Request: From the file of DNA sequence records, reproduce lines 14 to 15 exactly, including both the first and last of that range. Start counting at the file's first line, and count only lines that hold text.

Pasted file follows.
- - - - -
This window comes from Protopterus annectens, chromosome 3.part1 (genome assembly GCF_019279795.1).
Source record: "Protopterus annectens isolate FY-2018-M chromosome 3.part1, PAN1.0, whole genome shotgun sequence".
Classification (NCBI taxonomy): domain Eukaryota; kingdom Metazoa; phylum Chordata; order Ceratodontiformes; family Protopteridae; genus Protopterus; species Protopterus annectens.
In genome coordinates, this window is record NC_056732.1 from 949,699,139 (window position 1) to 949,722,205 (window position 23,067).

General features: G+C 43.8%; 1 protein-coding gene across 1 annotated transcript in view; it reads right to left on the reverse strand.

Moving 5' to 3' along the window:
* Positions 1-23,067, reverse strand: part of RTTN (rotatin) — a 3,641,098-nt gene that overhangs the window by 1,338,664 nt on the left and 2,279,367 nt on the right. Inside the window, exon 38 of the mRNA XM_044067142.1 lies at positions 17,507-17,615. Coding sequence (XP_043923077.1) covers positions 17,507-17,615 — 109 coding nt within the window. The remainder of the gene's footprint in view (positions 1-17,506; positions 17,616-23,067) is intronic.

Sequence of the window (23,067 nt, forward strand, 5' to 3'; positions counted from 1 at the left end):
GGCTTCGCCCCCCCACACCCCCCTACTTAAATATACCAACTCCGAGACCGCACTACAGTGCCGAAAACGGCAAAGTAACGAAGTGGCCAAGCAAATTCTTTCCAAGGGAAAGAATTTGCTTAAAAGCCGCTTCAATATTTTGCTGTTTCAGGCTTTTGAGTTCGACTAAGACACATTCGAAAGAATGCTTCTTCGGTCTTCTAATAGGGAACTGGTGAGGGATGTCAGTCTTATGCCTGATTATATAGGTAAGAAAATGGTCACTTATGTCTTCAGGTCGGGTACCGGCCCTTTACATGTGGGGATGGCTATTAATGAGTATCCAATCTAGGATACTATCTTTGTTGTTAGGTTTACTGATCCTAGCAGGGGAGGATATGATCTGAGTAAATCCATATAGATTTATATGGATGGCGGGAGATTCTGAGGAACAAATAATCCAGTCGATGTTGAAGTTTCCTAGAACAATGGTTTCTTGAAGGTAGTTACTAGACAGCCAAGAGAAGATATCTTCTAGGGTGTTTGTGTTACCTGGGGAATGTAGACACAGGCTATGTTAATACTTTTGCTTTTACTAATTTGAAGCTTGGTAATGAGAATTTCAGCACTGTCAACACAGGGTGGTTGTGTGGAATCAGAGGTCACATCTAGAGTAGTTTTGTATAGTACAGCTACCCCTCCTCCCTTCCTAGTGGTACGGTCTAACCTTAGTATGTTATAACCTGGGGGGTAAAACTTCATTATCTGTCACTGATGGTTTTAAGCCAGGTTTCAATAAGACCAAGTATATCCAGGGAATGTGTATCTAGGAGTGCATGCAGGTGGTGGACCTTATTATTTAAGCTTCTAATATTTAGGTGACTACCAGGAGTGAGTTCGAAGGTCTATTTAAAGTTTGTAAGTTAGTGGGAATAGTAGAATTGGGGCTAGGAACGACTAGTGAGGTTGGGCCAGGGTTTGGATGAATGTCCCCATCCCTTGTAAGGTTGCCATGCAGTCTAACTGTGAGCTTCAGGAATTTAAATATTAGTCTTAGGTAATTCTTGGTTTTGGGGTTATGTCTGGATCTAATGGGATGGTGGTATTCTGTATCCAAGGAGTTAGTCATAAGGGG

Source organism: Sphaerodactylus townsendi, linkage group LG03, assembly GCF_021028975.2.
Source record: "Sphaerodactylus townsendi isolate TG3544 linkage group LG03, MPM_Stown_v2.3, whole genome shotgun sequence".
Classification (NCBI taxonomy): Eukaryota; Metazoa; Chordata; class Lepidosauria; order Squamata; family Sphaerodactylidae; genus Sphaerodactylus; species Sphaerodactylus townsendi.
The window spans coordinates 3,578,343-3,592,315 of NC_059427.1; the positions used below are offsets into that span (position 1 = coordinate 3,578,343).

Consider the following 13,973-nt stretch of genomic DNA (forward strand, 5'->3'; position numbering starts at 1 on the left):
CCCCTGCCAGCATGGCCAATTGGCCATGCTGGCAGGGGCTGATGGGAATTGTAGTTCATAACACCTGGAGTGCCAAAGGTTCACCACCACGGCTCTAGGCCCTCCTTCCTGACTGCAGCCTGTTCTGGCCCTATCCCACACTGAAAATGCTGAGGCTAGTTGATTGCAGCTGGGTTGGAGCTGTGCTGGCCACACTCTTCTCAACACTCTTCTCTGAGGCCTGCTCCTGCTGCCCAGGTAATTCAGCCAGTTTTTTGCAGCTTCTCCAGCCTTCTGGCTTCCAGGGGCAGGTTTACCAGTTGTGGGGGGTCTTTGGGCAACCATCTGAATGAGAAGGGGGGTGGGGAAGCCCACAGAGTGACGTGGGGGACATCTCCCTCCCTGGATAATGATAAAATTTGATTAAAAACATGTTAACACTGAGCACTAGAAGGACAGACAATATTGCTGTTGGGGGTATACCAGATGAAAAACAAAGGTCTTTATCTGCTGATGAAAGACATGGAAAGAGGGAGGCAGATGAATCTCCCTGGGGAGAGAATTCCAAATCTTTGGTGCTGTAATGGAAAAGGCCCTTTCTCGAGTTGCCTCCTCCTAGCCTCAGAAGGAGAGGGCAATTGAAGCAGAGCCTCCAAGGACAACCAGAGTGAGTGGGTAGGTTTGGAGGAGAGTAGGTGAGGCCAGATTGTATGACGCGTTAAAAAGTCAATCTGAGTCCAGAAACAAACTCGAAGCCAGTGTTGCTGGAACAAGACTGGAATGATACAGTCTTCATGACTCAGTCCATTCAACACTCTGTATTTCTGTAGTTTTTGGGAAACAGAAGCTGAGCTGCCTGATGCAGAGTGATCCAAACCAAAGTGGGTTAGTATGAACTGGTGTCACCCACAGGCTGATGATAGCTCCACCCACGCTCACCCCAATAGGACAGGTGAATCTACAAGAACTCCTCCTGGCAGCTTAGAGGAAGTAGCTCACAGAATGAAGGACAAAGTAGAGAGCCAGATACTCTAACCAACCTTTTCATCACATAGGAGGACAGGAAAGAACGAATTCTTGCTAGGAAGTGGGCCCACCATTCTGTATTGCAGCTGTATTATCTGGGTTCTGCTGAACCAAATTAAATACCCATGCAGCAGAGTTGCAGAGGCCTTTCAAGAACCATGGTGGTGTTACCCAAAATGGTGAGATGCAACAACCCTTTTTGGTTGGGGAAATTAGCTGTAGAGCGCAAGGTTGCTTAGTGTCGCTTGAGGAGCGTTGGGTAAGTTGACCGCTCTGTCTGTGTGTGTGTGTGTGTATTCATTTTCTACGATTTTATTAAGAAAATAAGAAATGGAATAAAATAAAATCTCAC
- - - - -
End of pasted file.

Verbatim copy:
Consider the following 13,973-nt stretch of genomic DNA (forward strand, 5'->3'; position numbering starts at 1 on the left):
CCCCTGCCAGCATGGCCAATTGGCCATGCTGGCAGGGGCTGATGGGAATTGTAGTTCATAACACCTGGAGTGCCAAAGGTTCACCACCACGGCTCTAGGCCCTCCTTCCTGACTGCAGCCTGTTCTGGCCCTATCCCACACTGAAAATGCTGAGGCTAGTTGATTGCAGCTGGGTTGGAGCTGTGCTGGCCACACTCTTCTCAACACTCTTCTCTGAGGCCTGCTCCTGCTGCCCAGGTAATTCAGCCAGTTTTTTGCAGCTTCTCCAGCCTTCTGGCTTCCAGGGGCAGGTTTACCAGTTGTGGGGGGTCTTTGGGCAACCATCTGAATGAGAAGGGGGGTGGGGAAGCCCACAGAGTGACGTGGGGGACATCTCCCTCCCTGGATAATGATAAAATTTGATTAAAAACATGTTAACACTGAGCACTAGAAGGACAGACAATATTGCTGTTGGGGGTATACCAGATGAAAAACAAAGGTCTTTATCTGCTGATGAAAGACATGGAAAGAGGGAGGCAGATGAATCTCCCTGGGGAGAGAATTCCAAATCTTTGGTGCTGTAATGGAAAAGGCCCTTTCTCGAGTTGCCTCCTCCTAGCCTCAGAAGGAGAGGGCAATTGAAGCAGAGCCTCCAAGGACAACCAGAGTGAGTGGGTAGGTTTGGAGGAGAGTAGGTGAGGCCAGATTGTATGACGCGTTAAAAAGTCAATCTGAGTCCAGAAACAAACTCGAAGCCAGTGTTGCTGGAACAAGACTGGAATGATACAGTCTTCATGACTCAGTCCATTCAACACTCTGTATTTCTGTAGTTTTTGGGAAACAGAAGCTGAGCTGCCTGATGCAGAGTGATCCAAACCAAAGTGGGTTAGTATGAACTGGTGTCACCCACAGGCTGATGATAGCTCCACCCACGCTCACCCCAATAGGACAGGTGAATCTACAAGAACTCCTCCTGGCAGCTTAGAGGAAGTAGCTCACAGAATGAAGGACAAAGTAGAGAGCCAGATACTCTAACCAACCTTTTCATCACATAGGAGGACAGGAAAGAACGAATTCTTGCTAGGAAGTGGGCCCACCATTCTGTATTGCAGCTGTATTATCTGGGTTCTGCTGAACCAAATTAAATACCCATGCAGCAGAGTTGCAGAGGCCTTTCAAGAACCATGGTGGTGTTACCCAAAATGGTGAGATGCAACAACCCTTTTTGGTTGGGGAAATTAGCTGTAGAGCGCAAGGTTGCTTAGTGTCGCTTGAGGAGCGTTGGGTAAGTTGACCGCTCTGTCTGTGTGTGTGTGTGTGTATTCATTTTCTACGATTTTATTAAGAAAATAAGAAATGGAATAAAATAAAATCTCAC